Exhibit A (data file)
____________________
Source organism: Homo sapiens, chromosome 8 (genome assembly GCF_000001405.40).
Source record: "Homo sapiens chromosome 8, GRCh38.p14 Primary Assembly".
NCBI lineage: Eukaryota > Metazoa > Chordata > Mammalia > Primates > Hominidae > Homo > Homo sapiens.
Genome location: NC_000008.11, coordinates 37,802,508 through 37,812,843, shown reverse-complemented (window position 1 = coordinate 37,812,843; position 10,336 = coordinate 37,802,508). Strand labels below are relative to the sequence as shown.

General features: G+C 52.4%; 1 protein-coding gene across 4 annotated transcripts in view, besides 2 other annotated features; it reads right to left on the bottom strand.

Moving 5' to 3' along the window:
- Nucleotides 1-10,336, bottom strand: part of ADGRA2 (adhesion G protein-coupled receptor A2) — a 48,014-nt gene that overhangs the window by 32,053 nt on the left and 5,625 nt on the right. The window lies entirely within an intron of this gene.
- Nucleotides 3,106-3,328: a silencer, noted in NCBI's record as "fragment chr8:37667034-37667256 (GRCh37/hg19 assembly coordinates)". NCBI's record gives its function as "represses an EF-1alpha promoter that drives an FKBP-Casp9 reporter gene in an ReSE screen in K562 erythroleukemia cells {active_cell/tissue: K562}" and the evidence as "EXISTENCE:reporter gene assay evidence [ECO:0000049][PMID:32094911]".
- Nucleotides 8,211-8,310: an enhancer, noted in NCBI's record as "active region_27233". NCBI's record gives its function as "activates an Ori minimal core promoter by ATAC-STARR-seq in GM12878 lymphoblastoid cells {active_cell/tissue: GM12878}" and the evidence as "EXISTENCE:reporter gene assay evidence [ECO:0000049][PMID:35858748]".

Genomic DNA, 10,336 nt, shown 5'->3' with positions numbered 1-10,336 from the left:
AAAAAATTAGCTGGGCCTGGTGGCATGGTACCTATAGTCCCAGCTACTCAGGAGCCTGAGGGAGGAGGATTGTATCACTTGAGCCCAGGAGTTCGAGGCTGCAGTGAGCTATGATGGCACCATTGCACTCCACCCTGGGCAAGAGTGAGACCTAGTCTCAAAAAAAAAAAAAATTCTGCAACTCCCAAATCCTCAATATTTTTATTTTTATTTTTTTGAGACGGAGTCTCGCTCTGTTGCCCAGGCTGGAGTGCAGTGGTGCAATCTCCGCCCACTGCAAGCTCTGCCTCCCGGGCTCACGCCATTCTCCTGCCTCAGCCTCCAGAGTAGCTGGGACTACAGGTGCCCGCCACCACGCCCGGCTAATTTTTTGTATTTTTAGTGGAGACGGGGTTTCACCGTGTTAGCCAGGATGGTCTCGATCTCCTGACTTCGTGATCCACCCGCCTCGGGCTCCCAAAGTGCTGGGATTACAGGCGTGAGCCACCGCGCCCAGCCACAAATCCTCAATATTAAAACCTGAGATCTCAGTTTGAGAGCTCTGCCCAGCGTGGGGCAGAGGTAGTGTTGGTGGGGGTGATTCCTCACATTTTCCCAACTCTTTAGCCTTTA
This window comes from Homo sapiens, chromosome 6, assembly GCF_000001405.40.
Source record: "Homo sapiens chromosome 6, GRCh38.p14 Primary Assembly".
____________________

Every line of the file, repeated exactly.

Source organism: Homo sapiens, chromosome 8 (genome assembly GCF_000001405.40).
Source record: "Homo sapiens chromosome 8, GRCh38.p14 Primary Assembly".
NCBI lineage: Eukaryota > Metazoa > Chordata > Mammalia > Primates > Hominidae > Homo > Homo sapiens.
Genome location: NC_000008.11, coordinates 37,802,508 through 37,812,843, shown reverse-complemented (window position 1 = coordinate 37,812,843; position 10,336 = coordinate 37,802,508). Strand labels below are relative to the sequence as shown.

General features: G+C 52.4%; 1 protein-coding gene across 4 annotated transcripts in view, besides 2 other annotated features; it reads right to left on the bottom strand.

Moving 5' to 3' along the window:
- Nucleotides 1-10,336, bottom strand: part of ADGRA2 (adhesion G protein-coupled receptor A2) — a 48,014-nt gene that overhangs the window by 32,053 nt on the left and 5,625 nt on the right. The window lies entirely within an intron of this gene.
- Nucleotides 3,106-3,328: a silencer, noted in NCBI's record as "fragment chr8:37667034-37667256 (GRCh37/hg19 assembly coordinates)". NCBI's record gives its function as "represses an EF-1alpha promoter that drives an FKBP-Casp9 reporter gene in an ReSE screen in K562 erythroleukemia cells {active_cell/tissue: K562}" and the evidence as "EXISTENCE:reporter gene assay evidence [ECO:0000049][PMID:32094911]".
- Nucleotides 8,211-8,310: an enhancer, noted in NCBI's record as "active region_27233". NCBI's record gives its function as "activates an Ori minimal core promoter by ATAC-STARR-seq in GM12878 lymphoblastoid cells {active_cell/tissue: GM12878}" and the evidence as "EXISTENCE:reporter gene assay evidence [ECO:0000049][PMID:35858748]".

Genomic DNA, 10,336 nt, shown 5'->3' with positions numbered 1-10,336 from the left:
AAAAAATTAGCTGGGCCTGGTGGCATGGTACCTATAGTCCCAGCTACTCAGGAGCCTGAGGGAGGAGGATTGTATCACTTGAGCCCAGGAGTTCGAGGCTGCAGTGAGCTATGATGGCACCATTGCACTCCACCCTGGGCAAGAGTGAGACCTAGTCTCAAAAAAAAAAAAAATTCTGCAACTCCCAAATCCTCAATATTTTTATTTTTATTTTTTTGAGACGGAGTCTCGCTCTGTTGCCCAGGCTGGAGTGCAGTGGTGCAATCTCCGCCCACTGCAAGCTCTGCCTCCCGGGCTCACGCCATTCTCCTGCCTCAGCCTCCAGAGTAGCTGGGACTACAGGTGCCCGCCACCACGCCCGGCTAATTTTTTGTATTTTTAGTGGAGACGGGGTTTCACCGTGTTAGCCAGGATGGTCTCGATCTCCTGACTTCGTGATCCACCCGCCTCGGGCTCCCAAAGTGCTGGGATTACAGGCGTGAGCCACCGCGCCCAGCCACAAATCCTCAATATTAAAACCTGAGATCTCAGTTTGAGAGCTCTGCCCAGCGTGGGGCAGAGGTAGTGTTGGTGGGGGTGATTCCTCACATTTTCCCAACTCTTTAGCCTTTA
This window comes from Homo sapiens, chromosome 6, assembly GCF_000001405.40.
Source record: "Homo sapiens chromosome 6, GRCh38.p14 Primary Assembly".